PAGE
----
Is your business prepared for life after death?

March 21 2017

Is your business prepared for life after death?

Although many of us don’t want to consider this question, it is very important as most owners want their business to survive them. New Zealand has a large number of family businesses, and in Hawke’s Bay many are family farms, which pose particular problems of their own when answering this question. Here’s the plan.

Minimising disruption is priority one

You’re probably aware you need an up-to-date will and Enduring Powers of Attorney (EPA) to manage any unexpected events, but you can do much more to ensure your business continues to operate normally.

Nominate someone you trust to act for you and in the best interests of your company. This person should have an EPA and be familiar with how your business is run, essential even as a contingency plan for sickness or an accident.

Review your company structure

Usually the best structure is a company where you are the main shareholder, with two directors, or at least an alternate director. A second director can take care of daily operations in your absence. If you’re unable to make decisions, the person who holds your EPA can exercise your shareholder voting rights and appoint a new director in the interim.

The same applies if you were to die. The executor of your estate will take care of your shareholding and appoint a new director if required. As part of your planning, make sure your family and employees know who to contact if anything like this happens. They also need to know who holds the EPA and who is named in your will. You should also appoint someone to be a backup to the person holding your EPA.

Choose your executor carefully

If you operate your business in your own name, your business becomes part of your estate when you die. Your executor must step into your shoes and must be able to carry on all of the work you were doing.

If your business is run through a company, which is usually the best approach, then your executor will manage your shares in the company. Your shares, not the business itself, are part of your estate. In this case, your executor needs to select the right person to run the business. As part of your planning, you should document any ideas about who that person might be or what qualities they need. This will help to preserve the company’s capital, reputation and integrity.

It’s usually best to put this information in a letter of wishes or another informal document rather than your will. Circumstances change and what seems like a good idea now may prove impractical later.

Your will needs to give your executor enough powers to continue to run your business, such as the power to borrow money if required, or the power to sell the business. Consider if you want your partner or a family member to inherit your business, of if you want the executor to sell the business so your family receives the proceeds.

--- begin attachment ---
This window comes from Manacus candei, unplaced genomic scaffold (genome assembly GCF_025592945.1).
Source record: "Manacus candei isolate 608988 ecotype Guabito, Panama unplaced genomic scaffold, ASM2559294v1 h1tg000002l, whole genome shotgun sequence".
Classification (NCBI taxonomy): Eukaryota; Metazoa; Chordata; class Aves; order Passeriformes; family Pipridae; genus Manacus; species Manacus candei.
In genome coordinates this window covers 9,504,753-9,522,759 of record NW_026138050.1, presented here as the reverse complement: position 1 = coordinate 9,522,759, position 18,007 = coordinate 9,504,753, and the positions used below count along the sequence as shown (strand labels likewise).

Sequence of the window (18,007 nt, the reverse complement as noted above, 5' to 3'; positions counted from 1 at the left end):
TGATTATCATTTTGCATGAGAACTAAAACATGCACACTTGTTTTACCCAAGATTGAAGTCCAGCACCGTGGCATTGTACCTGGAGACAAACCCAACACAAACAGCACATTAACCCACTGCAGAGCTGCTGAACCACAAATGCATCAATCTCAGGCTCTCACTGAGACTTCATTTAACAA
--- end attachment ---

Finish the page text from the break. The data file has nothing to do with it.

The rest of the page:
Should you keep your business in the family?

New Zealand is built on small family businesses and so it’s natural to feel strongly about passing your business on to future generations, but locking it in a trust and expecting it to last for 80 years isn’t always realistic. As the ‘shirtsleeves to shirtsleeves’ proverb tells us, what you earn can be lost.

Inevitably, some or many family members will want to go their own way with their share of the inheritance. Our will lawyers often advise that it’s best to let the family negotiate a buy-out. This is where a member or members of the family who have a passion for the business buy the others out.

How to prevent a family feud over the farm

Fights over the family farm are one of the most common examples of bitter litigation in New Zealand. Traditionally, parents arranged to give the farm to one son, expecting he would carry on the farm. Naturally, they didn’t want him to start off with too much debt.

These days, daughters are just as likely to want to take over the farm. More importantly, other family members are likely to be unhappy if they are effectively cut out or receive only a small share of your estate. In the past, structures such as trusts were used to attempt to prevent possible claims after death.

Now, trust lawyers suggest having a company own the farm. This allows company shares to be sold progressively, at a fair value, to any family member keen to carry on farming. In turn, this creates cash flow to provide for the other members of the family.

Talking to a trust lawyer is the first, best step

We hope this overview gives you an idea of what you need to do to ensure your business survives you. Even though it’s a hard subject to talk about, do talk to one of our trust lawyers about it. Your family, employees and their families will thank you for considering their future.

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